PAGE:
Isabella occasionally performed with troupes other than the Gelosi, appearing with the Confidenti in Genoa in October 1589 and with the Uniti in 1601. In 1603-4, she traveled for a third time to France with the Gelosi, performing for the court of Henry IV at Fontainebleau and Paris. Pregnant with her eighth child, she miscarried during the trip back to Italy, and died in Lyon. Her passing was marked with a public funeral and a medallion was struck to commemorate her, her likeness on one side and an image of Fame on the other.
Isabella was an accomplished, versatile, and admired writer. By 1587, her verse had begun to circulate in poetic compilations. She followed the currents of orthodox literary culture but injected her works with the some of the proto-feminist commentary that inflected many texts produced in the climate of the sixteenth-century querelle des femmes, or debate over women. Her first published work was La Mirtilla, a pastoral play that appeared in 1588. The Mirtilla capitalized on Isabella's firsthand experience of the stage, re-writing a typical pastoral scenario with a pro-woman twist. In Isabella's hands, the nymph Filli does not succumb to the misogynist snares of the satyr, but rather turns the tables on him, thereby inverting and satirizing a standard element of pastoral literature (Ray 1997).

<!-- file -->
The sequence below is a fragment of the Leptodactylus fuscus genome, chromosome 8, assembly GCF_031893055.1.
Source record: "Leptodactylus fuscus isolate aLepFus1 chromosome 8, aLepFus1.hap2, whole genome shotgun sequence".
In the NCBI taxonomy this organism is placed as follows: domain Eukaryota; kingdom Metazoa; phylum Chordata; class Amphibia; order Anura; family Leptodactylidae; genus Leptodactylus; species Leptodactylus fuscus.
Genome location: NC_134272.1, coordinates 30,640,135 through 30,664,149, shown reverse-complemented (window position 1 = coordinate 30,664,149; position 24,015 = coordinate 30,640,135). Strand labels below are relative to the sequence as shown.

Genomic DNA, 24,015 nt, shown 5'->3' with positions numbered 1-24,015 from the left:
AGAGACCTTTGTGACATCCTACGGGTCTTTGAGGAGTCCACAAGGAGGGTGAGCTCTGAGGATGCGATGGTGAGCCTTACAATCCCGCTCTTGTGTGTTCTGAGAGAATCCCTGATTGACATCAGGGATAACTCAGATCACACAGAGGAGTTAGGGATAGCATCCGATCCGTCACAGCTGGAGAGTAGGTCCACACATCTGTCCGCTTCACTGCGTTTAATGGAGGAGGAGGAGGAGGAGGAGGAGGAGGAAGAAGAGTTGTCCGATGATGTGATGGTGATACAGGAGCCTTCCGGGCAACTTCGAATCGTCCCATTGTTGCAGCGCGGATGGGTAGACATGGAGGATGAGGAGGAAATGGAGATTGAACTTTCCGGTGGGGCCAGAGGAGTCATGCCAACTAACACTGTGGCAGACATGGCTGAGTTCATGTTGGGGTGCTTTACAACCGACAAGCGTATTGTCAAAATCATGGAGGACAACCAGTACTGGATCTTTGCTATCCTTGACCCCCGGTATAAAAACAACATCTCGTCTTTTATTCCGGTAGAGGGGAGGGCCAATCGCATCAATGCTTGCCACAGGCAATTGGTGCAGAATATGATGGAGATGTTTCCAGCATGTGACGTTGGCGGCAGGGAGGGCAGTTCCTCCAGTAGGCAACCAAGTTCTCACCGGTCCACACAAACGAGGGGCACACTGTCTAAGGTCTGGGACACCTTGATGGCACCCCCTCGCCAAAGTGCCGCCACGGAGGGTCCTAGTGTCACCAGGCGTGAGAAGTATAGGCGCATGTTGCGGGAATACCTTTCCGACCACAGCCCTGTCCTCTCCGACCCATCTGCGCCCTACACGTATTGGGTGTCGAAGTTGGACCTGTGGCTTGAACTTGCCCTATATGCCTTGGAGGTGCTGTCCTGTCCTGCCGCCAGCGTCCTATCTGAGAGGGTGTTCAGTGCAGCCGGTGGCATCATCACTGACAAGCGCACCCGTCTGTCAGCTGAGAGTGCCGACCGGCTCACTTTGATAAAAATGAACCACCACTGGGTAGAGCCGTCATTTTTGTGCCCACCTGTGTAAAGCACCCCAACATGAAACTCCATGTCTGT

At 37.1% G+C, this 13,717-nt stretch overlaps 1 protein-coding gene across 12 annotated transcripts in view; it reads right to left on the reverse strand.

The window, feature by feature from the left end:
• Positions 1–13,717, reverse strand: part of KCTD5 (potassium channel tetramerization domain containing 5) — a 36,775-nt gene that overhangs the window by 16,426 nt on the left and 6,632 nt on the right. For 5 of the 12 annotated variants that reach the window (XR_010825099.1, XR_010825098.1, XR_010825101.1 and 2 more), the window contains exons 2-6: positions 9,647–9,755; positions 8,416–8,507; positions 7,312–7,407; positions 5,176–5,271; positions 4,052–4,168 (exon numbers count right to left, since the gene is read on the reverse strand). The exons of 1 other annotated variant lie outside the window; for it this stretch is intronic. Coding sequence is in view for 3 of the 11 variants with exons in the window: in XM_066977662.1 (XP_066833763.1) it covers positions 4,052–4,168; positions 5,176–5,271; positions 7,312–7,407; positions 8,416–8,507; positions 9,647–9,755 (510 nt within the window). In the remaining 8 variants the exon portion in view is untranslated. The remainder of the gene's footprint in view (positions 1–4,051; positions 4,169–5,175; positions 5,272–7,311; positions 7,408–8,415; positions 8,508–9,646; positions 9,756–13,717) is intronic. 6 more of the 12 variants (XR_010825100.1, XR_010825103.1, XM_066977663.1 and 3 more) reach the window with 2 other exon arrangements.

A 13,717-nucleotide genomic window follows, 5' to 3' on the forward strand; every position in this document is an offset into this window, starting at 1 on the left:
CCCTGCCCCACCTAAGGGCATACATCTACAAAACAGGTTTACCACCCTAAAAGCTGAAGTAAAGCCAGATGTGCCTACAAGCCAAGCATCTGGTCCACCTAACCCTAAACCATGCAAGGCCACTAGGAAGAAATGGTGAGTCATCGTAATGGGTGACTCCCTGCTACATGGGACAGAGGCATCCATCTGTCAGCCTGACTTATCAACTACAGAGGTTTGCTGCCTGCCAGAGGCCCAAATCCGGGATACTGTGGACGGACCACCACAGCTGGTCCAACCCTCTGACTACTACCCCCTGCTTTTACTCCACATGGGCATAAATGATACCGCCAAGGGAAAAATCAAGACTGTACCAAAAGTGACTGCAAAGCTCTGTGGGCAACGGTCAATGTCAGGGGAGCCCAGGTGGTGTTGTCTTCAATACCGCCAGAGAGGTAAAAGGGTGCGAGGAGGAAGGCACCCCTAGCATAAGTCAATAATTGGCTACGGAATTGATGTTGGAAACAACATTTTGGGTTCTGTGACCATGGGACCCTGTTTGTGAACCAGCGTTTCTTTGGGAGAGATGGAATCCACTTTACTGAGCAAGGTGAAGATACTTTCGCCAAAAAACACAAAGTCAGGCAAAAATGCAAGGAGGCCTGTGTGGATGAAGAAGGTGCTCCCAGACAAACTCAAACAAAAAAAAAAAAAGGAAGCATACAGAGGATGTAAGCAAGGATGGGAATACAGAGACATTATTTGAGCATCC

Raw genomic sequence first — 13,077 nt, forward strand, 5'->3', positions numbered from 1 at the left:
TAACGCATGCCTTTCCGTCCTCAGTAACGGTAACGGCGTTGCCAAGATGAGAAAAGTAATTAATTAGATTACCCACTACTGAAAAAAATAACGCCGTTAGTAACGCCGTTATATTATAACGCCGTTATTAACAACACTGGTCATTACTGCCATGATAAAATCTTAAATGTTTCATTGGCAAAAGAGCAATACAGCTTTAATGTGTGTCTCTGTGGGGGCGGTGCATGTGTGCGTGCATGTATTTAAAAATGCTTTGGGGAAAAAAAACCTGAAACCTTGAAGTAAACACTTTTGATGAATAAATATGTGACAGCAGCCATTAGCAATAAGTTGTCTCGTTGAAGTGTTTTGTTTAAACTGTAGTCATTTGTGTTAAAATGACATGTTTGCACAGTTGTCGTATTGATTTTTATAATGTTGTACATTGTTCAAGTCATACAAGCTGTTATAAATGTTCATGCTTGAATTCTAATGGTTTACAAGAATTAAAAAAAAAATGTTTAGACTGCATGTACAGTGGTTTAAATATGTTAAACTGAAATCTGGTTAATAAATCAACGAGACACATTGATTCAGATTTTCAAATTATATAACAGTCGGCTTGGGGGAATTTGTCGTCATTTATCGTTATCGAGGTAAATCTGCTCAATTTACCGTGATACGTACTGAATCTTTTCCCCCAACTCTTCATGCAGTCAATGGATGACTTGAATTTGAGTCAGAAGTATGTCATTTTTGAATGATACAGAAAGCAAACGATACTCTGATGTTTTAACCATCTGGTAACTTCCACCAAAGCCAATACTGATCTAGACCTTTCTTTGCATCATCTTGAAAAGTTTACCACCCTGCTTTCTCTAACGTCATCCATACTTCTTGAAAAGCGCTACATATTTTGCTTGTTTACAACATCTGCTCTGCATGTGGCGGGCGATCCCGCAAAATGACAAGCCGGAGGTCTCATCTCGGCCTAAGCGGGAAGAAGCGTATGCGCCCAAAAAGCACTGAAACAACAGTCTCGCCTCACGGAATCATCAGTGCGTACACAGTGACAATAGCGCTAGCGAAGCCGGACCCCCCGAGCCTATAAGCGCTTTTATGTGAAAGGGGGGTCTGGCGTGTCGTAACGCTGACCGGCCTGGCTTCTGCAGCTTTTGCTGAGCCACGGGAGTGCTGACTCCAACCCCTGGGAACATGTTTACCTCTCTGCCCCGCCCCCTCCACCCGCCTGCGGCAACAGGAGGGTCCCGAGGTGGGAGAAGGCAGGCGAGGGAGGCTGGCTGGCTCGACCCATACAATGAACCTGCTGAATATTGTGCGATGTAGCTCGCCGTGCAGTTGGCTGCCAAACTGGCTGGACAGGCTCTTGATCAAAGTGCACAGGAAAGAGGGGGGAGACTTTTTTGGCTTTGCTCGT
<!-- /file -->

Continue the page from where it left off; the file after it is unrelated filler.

Andreini devoted the next decade to honing her reputation as an actress of impeccable skill and reputation. Only in 1601 did she publish her second work, a volume of Rime, which, like the Mirtilla, reflected the influence of her experience on the stage. Heavily inflected with the discourse of Petrarchism, Isabella's verse also demonstrates an awareness of the artificiality inherent in the literary as well as the dramatic process. The work's proemial sonnet cautions readers not to be taken in by the poet's artful naturalism, the product of her acting experience, warning, "S'Alcun fia mai, che i versi miei negletti /Legga, non creda á questi finti ardori, /Che ne le Scene imaginati amori /Usa á trattar con non leali affetti ("If ever there is anyone who reads/ these my neglected poems, don't believe/in their feigned ardors; /loves imagined in their scenes /I've handled with emotions false (MacNeil and Cook 2005, 31).